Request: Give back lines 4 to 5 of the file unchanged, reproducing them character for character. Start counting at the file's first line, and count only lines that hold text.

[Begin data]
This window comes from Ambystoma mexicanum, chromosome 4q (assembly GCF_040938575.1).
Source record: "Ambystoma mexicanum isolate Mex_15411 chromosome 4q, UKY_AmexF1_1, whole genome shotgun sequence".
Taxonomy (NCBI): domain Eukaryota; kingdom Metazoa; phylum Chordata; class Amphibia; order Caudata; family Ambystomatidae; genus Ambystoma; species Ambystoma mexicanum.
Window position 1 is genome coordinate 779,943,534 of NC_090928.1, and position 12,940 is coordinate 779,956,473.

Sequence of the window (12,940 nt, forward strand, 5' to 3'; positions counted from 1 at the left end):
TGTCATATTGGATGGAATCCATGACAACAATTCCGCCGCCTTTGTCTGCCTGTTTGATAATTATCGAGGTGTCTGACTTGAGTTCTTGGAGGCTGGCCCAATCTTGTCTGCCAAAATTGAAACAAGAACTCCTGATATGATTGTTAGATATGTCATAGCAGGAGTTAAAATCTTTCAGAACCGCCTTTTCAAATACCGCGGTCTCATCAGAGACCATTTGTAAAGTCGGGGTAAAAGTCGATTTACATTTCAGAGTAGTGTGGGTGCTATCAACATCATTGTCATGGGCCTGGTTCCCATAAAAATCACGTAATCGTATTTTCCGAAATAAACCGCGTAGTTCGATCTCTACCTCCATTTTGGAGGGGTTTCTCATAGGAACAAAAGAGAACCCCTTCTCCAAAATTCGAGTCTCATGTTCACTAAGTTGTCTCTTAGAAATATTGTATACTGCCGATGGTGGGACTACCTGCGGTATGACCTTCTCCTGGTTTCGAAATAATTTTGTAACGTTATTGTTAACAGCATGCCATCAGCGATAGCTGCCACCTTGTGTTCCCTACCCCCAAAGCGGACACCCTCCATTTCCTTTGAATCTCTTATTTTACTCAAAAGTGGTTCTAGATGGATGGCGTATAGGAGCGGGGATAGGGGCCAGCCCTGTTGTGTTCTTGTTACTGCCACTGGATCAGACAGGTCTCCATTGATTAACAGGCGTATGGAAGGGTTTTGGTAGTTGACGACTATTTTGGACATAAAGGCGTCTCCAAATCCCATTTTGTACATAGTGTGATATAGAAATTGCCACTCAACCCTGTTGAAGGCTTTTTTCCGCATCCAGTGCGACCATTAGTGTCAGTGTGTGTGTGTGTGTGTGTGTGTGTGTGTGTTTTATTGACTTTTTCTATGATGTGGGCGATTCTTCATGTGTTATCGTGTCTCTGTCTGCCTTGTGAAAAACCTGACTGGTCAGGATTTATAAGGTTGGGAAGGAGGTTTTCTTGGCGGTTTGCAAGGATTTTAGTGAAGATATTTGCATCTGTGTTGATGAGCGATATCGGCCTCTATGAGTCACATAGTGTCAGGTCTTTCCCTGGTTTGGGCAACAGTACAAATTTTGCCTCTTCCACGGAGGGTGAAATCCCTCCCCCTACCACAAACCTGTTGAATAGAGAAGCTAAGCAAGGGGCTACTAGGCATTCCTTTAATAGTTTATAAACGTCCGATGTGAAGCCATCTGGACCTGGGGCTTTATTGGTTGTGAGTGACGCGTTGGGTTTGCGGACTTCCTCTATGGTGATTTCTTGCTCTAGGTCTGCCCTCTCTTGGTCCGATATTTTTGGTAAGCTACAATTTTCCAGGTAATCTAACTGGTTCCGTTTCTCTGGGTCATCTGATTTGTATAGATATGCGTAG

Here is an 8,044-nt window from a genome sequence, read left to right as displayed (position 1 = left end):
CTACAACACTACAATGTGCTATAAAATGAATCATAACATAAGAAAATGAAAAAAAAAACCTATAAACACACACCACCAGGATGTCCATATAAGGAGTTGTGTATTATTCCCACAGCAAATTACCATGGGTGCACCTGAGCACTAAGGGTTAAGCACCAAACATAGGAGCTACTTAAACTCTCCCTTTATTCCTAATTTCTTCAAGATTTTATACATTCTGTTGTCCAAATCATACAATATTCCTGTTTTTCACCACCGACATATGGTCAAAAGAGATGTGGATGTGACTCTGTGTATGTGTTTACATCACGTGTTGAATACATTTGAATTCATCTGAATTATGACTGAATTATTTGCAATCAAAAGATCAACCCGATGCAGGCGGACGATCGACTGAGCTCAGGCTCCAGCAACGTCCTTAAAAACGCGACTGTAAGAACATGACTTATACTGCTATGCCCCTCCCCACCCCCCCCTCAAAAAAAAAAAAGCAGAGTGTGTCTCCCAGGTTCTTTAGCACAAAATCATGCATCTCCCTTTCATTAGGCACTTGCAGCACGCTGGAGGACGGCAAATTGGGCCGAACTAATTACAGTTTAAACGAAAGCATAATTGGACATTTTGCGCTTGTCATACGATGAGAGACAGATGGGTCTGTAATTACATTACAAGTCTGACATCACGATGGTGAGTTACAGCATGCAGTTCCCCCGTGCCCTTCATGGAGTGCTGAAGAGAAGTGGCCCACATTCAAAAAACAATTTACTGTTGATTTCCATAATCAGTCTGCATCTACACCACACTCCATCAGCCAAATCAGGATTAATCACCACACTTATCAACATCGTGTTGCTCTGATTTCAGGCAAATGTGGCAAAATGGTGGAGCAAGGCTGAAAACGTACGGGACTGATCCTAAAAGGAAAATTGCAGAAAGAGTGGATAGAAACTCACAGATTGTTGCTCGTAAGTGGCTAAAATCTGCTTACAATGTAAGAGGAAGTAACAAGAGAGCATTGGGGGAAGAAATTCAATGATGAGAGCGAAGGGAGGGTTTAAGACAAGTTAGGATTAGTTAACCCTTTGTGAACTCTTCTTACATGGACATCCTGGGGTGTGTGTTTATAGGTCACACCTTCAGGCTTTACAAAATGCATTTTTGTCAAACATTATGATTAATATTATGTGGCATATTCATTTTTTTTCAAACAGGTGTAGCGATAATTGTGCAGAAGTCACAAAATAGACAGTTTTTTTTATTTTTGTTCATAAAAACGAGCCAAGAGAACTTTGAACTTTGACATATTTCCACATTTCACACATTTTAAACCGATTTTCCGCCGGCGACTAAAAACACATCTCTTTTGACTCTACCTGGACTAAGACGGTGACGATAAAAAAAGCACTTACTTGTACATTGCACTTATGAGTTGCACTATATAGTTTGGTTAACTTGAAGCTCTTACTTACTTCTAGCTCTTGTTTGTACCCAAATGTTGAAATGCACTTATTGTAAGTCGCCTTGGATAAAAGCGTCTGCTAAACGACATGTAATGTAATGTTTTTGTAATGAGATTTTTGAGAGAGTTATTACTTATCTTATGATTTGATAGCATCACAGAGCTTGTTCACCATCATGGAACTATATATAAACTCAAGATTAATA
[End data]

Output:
Window position 1 is genome coordinate 779,943,534 of NC_090928.1, and position 12,940 is coordinate 779,956,473.

Sequence of the window (12,940 nt, forward strand, 5' to 3'; positions counted from 1 at the left end):